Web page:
menacing; threatening; an evil omen
the part of speech of ominous
"And then it was discomforting to see Huck eyeing Joe's preparations so wistfully, and keeping up such an _________ silence."
to reach the highest point or degree; climax
the part of speech of culminated
"The storm ___________ in one matchless effort that seemed likely to tear the island to pieces, burn it up, drown it to the tree tops, blow it away and deafen every creature in it, all at one and the same moment."
behavior typical of a mischievous person
the part of speech of rascalities
"The minister related many a touching incident in the lives of the departed, too, which illustrated their sweet, generous natures, and the people could easily see, now, how noble and beautiful those episodes were, and remembered with grief that at the time they occurred they had seemed rank ___________, well deserving the cowhide."
lacking in harmony; incompatible
the part of speech of incongruous
"It might seemed to him a waste of pomp and ammunition to kill a bug with a battery of artillery, but there seemed nothing __________ about the getting up of such an expensive thunderstorm as this to knock the turf from under an insect like himself."
to do away with completely so; as to leave no trace
the part of speech of obliterated
"Since Tom's harassed conscience had managed to drive him to the lawyer's house by night and wring a dread tale from lips that had been sealed with the dismalest and most formidable of oaths, Huck's confidence in the human race was well-nigh ____________."
to evade or escape from
the part of speech of elude
"Parties were able to ______ each other for the space of half an hour without going beyond the known ground."
clearly expressed; easily understood; intelligable
the part of speech of lucid
"In a _______ interval, Huck feebly led up to the subject of taverns and finally asked, dimly dreading the worst, if anything had been discovered at the Temperance Tavern since he had been ill."
pen name; a fictitious name assumed by an author
Samuel Langhorne Clemens
What is Mark Twain's real name?
November 30, 1835 in Florida, Missouri
When and where was Mark Twain born?
What year did Mark Twain die?
Where did Mark Twain move to when he was 4?
What year did Mark Twain's father die?
He worked at a printshop, the "Hannibal Gazette"
What was Mark Twain's first job?
17; New York
How old was Mark Twain when he left Hannibal to see the world? How far did he get?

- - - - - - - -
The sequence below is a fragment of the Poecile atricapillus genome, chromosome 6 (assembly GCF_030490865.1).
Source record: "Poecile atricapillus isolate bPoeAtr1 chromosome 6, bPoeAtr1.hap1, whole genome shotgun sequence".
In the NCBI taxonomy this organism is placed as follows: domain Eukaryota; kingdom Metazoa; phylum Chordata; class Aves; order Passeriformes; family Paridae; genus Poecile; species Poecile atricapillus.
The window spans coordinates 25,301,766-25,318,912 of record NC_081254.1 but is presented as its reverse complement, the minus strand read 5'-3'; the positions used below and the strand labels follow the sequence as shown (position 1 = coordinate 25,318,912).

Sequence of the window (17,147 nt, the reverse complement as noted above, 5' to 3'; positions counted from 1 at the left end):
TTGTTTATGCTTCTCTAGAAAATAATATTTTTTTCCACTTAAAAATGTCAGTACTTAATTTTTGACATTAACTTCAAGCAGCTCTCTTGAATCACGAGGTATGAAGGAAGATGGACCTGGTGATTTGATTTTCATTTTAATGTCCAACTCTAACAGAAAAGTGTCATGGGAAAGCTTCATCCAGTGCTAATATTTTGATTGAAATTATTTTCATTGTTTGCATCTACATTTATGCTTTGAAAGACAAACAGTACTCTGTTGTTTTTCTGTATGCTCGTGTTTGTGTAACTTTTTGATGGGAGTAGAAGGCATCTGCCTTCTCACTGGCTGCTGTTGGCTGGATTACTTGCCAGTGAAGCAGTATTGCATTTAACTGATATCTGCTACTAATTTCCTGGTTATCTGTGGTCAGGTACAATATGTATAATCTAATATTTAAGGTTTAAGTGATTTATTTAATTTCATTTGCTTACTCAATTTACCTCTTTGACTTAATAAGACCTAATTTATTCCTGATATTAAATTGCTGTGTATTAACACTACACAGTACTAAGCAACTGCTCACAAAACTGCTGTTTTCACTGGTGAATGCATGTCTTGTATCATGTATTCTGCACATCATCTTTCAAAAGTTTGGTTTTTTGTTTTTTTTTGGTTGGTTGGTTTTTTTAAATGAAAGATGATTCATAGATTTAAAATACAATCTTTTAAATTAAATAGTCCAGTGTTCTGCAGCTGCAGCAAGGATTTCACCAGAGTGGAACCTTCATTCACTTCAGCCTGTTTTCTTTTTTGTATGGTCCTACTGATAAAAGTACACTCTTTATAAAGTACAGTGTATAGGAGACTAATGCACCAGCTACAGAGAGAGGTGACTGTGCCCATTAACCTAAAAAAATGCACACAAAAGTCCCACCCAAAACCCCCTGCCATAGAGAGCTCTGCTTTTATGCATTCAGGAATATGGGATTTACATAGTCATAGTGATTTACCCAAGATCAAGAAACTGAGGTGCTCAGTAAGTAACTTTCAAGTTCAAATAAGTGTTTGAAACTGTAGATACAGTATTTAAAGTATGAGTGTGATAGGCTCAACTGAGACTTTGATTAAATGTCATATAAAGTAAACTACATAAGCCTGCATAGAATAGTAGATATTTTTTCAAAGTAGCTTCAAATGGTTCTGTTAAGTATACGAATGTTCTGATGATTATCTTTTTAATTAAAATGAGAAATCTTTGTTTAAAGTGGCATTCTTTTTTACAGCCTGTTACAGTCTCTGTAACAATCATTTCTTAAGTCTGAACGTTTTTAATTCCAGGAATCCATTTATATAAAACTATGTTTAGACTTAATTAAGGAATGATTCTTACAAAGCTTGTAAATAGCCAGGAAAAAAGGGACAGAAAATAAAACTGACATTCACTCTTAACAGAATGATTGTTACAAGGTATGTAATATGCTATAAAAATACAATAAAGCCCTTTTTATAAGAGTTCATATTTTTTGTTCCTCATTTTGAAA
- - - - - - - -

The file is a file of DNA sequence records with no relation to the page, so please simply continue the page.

He was a pilot's apprentice on a Mississippi riverboat
What job did Mark Twain get when he came back home?
1861; it stopped his career on the riverboat
In what year did Grant want to split the Confederacy by stopping trade and travel on the Mississippi, and what did it do to Mark Twain?
He joined the Confederacy briefly, but did not like it and decided to move west to become a miner.
Since he couldn't be a riverboat pilot anymore, what did Mark Twain do?
A writer for a newspaper
What did Mark Twain become when he was in the West?
'The Celebrated Jumping Frog of Calaveras County"
What was Mark Twain's first short story?
What was Mark Twain's wife's name?
Where did Mark Twain and Olivia settle?
dead cats rid warts; spunk water rids warts; Fridays are the unluckiest day of the week; the best time to hunt treasure is in the midnight shadow; the riddle Tom told a ladybug to make it fly away
What were some odd superstitions from Tom Sawyer?
What type of characters are Tom and Huck?
1. The Prince and the Pauper
2. Life on the Mississippi
3. The Adventures of Huckleberry Finn
4. A Confederate Yankee in King Arthur's Court
5. The Tragedy of Pudd'nhead Wilson
What were some other works of Mark Twain?
1. "It is better to keep your mouth closed and let people think you are a fool than to open it and remove all doubt."
2. "If you tell the truth, you don't have to remember anything."
3. "Be careful of reading health books. You may die of a misprint."
4. "Courage is resistance to fear, mastery of fear- not absence of fear."
5. "There are several good protections against temptations but the surest is cowardice."
What are some notable quotes from Mark Twain?